What happens when a band covers a song and the song gets popular?


Are the royalties split between the original composer and the cover band? I’m talking about songs like “Killing me softly with his song”, that was originally recorded by Lori Lieberman, re recorded by Roberta Flack and by The Fugees.

In: 60

It’ll depend on the agreement the “new band” made with whoever has the rights to the original song (not always the artist)

Copyright and licensing of songs is complex, because there can be multiple different rights (and thus licenses) involved as well as multiple creators.

For example, the lyrics and the musical composition can be by different creators, so rights for those can vest separately. But the artist might have sold the rights to their music, so the lyricist or composer aren’t necessarily the copyright holders. So I’m just going to refer to “copyright holders” — those are the owners of the original music, whether they were the original creators or someone who bought all the rights to the music from the original creator.

Then there’s what a music copyright protects. Copyright for music covers:

* publishing (sheet music)
* recording (and distribution/sale of the recording)
* publicly performing
* broadcasting

All of those things are protected. Legally, you *can’t* [EDIT: original said “can” and that was a grievous error, the opposite of what I intended] do any of those things — including performing a cover — without the permission of the copyright holders. That permission is known as a **license**, and there are different kinds of licenses for the different rights listed above.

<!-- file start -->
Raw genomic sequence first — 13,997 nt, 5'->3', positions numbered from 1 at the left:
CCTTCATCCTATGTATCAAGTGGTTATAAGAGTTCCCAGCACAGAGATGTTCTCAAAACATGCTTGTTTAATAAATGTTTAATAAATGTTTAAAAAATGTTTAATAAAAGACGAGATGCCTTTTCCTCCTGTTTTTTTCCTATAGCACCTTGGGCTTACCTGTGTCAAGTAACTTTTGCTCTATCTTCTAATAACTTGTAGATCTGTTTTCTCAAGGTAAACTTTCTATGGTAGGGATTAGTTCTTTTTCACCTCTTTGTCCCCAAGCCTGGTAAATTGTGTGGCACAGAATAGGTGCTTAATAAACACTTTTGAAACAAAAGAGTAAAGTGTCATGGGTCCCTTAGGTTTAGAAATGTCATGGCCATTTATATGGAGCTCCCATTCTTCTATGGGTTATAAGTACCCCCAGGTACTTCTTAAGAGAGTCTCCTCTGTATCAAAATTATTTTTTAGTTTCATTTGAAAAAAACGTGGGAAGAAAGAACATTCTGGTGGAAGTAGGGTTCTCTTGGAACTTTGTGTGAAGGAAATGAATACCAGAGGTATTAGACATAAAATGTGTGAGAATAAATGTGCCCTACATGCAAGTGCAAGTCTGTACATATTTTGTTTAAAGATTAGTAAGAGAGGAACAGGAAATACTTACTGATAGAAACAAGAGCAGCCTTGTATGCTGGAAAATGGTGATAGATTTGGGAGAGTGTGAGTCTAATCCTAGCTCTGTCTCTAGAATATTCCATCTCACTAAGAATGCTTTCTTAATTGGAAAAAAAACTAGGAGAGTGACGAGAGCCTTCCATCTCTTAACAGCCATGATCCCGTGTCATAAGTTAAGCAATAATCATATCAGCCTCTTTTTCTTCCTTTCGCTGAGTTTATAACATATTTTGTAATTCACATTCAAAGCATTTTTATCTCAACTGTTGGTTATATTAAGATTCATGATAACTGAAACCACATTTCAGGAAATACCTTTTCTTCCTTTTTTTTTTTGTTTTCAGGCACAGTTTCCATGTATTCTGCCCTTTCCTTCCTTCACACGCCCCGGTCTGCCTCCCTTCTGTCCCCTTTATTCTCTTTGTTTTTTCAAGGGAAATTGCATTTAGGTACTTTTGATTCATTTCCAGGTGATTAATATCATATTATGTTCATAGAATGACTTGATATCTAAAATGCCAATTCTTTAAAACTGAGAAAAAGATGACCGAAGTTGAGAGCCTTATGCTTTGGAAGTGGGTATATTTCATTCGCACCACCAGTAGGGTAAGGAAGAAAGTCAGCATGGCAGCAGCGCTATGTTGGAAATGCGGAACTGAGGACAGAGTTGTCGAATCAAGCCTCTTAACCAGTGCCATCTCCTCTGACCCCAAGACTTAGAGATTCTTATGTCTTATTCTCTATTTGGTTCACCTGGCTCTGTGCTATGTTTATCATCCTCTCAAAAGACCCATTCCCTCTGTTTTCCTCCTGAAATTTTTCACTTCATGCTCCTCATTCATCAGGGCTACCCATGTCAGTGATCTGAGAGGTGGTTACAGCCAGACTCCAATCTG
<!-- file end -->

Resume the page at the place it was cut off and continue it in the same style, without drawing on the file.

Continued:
If you’re going to ***publicly perform* a cover** of a song or if you’re a broadcast service (e.g. radio) or a streaming service that is going to play the song on air/on a stream, then you need to get a **license for performing rights**. (“Performing” includes broadcasting.)

Now, it would be a nightmare for a copyright holder to keep track of all the the times a song is played or performed. Therefore, radio stations, streaming services, and performance venues work with what are known as Performing Rights Organizations (PROs) or Collection Management Organizations (CMOs). These are associations like ASCAP, BMI, etc.

The broadcaster/streamer/venue purchases a blanket license for their station/services/venue from the PRO/CMO and then reports the songs that are played on their station, service, or venue. The PRO/CMO then pays a portion of the revenue they collect from stations, services, and venues out to the copyright holders based on how many times the copyright holders’ song was performed/played.

If you’re going to ***record* a cover** of a song then you need to get a **license for mechanical rights**. Mechanical rights allow someone to record and distribute the recording of the copyright holders’ song. The cover artist has to pay the copyright holder a percentage or flat fee for each copy sold of the recorded cover song of the song.

The cover artist gets paid when *their recorded version* of the song is performed/broadcast/streamed (because they own the copyright to that specific cover recording), but the copyright holder *also* gets paid (because they own the underlying copyright) for that performance/broadcast/stream. So, yeah, cover songs don’t make as much money for an artist as an original song does, because the artist has to share a cut of the revenue from the cover recording with the copyright holder.